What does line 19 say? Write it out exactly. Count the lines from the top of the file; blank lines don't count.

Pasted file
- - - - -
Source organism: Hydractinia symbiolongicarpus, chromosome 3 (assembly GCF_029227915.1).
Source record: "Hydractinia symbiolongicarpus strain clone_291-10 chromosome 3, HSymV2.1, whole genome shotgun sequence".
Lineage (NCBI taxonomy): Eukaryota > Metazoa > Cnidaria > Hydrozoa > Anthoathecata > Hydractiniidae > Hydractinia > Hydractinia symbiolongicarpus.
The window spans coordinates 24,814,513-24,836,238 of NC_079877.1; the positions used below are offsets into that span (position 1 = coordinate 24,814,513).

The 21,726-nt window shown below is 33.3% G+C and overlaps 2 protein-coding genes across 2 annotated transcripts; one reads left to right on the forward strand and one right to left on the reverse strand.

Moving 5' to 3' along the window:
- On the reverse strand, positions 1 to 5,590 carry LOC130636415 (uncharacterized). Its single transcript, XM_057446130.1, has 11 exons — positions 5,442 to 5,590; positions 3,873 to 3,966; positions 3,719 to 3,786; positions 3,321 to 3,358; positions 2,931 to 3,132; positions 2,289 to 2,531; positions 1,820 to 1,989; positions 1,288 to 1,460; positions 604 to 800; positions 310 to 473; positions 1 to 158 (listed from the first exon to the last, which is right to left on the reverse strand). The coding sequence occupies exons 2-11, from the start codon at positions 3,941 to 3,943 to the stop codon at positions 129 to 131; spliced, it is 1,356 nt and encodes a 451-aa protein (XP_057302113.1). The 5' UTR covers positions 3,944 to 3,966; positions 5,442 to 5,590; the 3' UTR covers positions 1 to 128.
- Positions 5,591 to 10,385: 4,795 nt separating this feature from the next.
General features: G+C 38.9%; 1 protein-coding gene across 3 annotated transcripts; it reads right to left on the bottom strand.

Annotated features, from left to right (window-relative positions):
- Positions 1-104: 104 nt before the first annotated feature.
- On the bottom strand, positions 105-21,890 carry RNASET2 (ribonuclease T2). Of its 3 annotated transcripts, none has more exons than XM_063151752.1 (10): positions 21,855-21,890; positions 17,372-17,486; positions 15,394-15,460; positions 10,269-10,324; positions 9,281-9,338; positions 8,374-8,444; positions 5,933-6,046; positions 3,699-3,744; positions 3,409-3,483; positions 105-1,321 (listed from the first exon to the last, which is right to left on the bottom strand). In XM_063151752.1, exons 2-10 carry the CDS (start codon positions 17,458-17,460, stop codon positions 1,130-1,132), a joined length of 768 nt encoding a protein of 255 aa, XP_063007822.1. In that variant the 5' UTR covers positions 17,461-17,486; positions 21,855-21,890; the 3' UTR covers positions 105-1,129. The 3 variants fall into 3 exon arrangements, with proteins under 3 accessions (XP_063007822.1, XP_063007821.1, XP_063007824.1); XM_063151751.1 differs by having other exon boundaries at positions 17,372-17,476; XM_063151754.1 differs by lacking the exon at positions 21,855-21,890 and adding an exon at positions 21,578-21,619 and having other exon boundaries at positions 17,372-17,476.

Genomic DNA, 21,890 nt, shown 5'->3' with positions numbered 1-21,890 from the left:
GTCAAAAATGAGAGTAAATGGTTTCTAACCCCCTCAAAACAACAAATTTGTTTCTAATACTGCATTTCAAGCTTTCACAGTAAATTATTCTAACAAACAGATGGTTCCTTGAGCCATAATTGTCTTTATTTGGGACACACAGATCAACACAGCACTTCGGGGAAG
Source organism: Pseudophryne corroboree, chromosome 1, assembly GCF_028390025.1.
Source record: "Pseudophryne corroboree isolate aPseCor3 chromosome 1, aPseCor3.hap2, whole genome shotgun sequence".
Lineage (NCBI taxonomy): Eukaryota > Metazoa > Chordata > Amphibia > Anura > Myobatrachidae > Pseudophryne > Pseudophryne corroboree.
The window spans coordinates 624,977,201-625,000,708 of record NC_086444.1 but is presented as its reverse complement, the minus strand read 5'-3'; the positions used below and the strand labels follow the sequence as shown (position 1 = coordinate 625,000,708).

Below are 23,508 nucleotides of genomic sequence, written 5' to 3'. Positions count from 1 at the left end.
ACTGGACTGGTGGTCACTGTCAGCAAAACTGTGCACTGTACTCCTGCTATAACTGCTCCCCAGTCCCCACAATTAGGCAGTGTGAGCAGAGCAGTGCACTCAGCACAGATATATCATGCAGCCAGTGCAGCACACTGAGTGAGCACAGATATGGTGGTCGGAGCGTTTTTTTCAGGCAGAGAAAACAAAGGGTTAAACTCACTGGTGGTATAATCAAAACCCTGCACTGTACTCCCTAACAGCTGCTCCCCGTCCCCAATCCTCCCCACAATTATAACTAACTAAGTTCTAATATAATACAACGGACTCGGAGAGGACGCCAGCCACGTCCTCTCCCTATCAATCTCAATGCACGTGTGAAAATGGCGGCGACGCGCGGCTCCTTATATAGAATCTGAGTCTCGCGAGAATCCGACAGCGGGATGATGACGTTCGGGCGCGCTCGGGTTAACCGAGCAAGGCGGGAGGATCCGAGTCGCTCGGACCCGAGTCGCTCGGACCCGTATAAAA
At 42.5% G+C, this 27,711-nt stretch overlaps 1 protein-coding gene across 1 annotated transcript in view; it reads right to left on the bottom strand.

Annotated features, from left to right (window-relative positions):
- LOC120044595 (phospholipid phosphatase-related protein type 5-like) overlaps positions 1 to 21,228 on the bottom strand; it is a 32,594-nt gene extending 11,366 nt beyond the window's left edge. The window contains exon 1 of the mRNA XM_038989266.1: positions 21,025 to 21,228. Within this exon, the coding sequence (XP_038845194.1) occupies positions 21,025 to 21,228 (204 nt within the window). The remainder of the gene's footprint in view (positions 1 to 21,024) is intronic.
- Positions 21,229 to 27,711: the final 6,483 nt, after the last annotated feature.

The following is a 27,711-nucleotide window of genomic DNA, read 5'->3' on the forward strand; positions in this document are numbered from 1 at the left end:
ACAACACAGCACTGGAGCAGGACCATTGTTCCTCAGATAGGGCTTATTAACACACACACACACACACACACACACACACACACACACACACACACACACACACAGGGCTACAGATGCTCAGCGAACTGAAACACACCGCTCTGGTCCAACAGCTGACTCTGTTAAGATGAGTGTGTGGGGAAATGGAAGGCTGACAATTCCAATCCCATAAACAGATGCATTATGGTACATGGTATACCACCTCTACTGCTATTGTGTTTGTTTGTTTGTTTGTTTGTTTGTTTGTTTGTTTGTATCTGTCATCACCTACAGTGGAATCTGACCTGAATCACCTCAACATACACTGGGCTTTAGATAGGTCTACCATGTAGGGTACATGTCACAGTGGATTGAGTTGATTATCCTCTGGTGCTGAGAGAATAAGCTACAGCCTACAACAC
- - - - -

Below are 23,508 nucleotides of genomic sequence, written 5' to 3'. Positions count from 1 at the left end.